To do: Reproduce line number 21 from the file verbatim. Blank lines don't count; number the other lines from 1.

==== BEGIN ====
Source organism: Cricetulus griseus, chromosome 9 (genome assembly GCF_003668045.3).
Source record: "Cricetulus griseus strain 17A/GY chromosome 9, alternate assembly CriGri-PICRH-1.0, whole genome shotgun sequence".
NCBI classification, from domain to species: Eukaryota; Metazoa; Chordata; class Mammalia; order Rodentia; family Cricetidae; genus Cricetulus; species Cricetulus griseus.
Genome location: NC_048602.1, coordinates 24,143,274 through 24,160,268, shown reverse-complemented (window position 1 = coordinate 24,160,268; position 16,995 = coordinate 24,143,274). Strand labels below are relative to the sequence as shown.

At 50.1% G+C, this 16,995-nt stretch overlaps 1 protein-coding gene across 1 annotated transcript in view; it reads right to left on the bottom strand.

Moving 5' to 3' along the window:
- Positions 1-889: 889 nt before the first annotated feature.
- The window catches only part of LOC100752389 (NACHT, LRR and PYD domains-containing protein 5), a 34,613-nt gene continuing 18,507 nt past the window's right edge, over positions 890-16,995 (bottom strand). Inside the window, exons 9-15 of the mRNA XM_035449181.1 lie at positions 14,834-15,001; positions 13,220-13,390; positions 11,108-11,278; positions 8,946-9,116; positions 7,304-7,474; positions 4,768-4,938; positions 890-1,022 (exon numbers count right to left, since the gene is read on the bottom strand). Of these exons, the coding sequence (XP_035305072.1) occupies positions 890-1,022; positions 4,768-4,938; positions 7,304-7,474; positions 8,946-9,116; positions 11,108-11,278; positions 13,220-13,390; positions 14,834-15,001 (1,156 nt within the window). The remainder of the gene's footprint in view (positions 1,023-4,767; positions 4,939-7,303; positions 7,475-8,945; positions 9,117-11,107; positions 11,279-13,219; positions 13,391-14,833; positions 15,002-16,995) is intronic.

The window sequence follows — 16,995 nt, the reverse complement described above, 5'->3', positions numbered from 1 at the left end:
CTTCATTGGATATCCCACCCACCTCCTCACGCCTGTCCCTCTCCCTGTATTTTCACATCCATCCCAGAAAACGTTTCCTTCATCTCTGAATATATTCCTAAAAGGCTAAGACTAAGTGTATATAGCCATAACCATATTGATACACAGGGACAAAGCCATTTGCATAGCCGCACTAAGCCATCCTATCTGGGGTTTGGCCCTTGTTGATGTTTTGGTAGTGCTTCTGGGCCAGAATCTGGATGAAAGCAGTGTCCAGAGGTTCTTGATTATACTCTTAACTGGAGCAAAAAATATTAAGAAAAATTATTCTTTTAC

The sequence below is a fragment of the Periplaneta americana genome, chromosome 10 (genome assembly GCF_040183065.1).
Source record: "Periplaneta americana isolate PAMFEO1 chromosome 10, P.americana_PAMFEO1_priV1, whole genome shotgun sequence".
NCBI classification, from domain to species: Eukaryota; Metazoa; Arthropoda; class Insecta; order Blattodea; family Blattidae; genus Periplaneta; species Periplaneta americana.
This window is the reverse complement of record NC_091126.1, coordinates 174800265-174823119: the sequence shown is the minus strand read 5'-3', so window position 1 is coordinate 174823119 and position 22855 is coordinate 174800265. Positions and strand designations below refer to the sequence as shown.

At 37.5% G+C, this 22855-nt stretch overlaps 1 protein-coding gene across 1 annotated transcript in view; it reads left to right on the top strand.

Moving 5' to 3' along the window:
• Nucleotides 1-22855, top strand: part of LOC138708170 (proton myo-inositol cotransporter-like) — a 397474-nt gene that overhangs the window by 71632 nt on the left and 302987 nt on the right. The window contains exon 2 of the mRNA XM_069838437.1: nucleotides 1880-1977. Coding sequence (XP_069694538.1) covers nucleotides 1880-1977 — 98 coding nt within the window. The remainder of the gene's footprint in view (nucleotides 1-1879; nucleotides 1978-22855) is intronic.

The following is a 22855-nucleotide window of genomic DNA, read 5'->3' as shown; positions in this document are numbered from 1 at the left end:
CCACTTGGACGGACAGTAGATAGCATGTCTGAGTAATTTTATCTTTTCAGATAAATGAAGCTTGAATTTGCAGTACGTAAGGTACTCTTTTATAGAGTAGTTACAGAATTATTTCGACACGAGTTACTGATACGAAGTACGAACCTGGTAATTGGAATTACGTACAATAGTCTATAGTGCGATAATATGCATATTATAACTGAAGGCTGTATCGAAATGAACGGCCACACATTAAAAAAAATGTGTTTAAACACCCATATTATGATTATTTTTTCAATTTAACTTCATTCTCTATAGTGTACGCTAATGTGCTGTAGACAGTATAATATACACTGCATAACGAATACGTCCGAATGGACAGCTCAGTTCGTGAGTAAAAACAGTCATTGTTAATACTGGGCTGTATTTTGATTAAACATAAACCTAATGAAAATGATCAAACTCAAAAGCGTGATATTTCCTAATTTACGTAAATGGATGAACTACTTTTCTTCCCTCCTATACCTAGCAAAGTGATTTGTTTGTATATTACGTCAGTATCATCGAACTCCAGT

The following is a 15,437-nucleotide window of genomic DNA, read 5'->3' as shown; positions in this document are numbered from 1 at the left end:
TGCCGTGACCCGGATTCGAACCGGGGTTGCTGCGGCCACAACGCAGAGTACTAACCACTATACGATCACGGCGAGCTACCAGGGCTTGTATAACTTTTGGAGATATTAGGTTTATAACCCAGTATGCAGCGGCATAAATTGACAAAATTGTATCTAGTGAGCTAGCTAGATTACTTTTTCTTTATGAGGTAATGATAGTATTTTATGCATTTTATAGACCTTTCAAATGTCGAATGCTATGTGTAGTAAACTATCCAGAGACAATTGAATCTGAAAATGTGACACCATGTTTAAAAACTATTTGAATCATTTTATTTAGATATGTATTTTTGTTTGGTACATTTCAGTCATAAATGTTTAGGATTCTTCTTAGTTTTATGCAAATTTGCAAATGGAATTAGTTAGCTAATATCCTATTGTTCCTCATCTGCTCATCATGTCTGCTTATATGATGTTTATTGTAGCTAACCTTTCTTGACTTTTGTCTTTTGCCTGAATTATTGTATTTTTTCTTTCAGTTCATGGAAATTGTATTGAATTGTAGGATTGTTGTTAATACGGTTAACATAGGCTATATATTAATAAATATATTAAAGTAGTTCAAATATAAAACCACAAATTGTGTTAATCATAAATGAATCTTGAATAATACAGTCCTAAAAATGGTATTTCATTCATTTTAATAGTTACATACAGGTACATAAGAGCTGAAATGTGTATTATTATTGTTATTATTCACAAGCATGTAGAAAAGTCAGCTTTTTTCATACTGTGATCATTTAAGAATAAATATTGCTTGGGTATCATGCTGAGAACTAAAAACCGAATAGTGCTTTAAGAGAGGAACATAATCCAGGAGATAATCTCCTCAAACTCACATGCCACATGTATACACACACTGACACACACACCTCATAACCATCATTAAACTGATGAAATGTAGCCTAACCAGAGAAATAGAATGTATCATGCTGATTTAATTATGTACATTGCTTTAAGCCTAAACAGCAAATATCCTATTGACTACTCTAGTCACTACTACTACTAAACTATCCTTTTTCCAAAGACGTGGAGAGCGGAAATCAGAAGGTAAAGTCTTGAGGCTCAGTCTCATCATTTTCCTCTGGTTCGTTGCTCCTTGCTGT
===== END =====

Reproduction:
TGCCGTGACCCGGATTCGAACCGGGGTTGCTGCGGCCACAACGCAGAGTACTAACCACTATACGATCACGGCGAGCTACCAGGGCTTGTATAACTTTTGGAGATATTAGGTTTATAACCCAGTATGCAGCGGCATAAATTGACAAAATTGTATCTAGTGAGCTAGCTAGATTACTTTTTCTTTATGAGGTAATGATAGTATTTTATGCATTTTATAGACCTTTCAAATGTCGAATGCTATGTGTAGTAAACTATCCAGAGACAATTGAATCTGAAAATGTGACACCATGTTTAAAAACTATTTGAATCATTTTATTTAGATATGTATTTTTGTTTGGTACATTTCAGTCATAAATGTTTAGGATTCTTCTTAGTTTTATGCAAATTTGCAAATGGAATTAGTTAGCTAATATCCTATTGTTCCTCATCTGCTCATCATGTCTGCTTATATGATGTTTATTGTAGCTAACCTTTCTTGACTTTTGTCTTTTGCCTGAATTATTGTATTTTTTCTTTCAGTTCATGGAAATTGTATTGAATTGTAGGATTGTTGTTAATACGGTTAACATAGGCTATATATTAATAAATATATTAAAGTAGTTCAAATATAAAACCACAAATTGTGTTAATCATAAATGAATCTTGAATAATACAGTCCTAAAAATGGTATTTCATTCATTTTAATAGTTACATACAGGTACATAAGAGCTGAAATGTGTATTATTATTGTTATTATTCACAAGCATGTAGAAAAGTCAGCTTTTTTCATACTGTGATCATTTAAGAATAAATATTGCTTGGGTATCATGCTGAGAACTAAAAACCGAATAGTGCTTTAAGAGAGGAACATAATCCAGGAGATAATCTCCTCAAACTCACATGCCACATGTATACACACACTGACACACACACCTCATAACCATCATTAAACTGATGAAATGTAGCCTAACCAGAGAAATAGAATGTATCATGCTGATTTAATTATGTACATTGCTTTAAGCCTAAACAGCAAATATCCTATTGACTACTCTAGTCACTACTACTACTAAACTATCCTTTTTCCAAAGACGTGGAGAGCGGAAATCAGAAGGTAAAGTCTTGAGGCTCAGTCTCATCATTTTCCTCTGGTTCGTTGCTCCTTGCTGT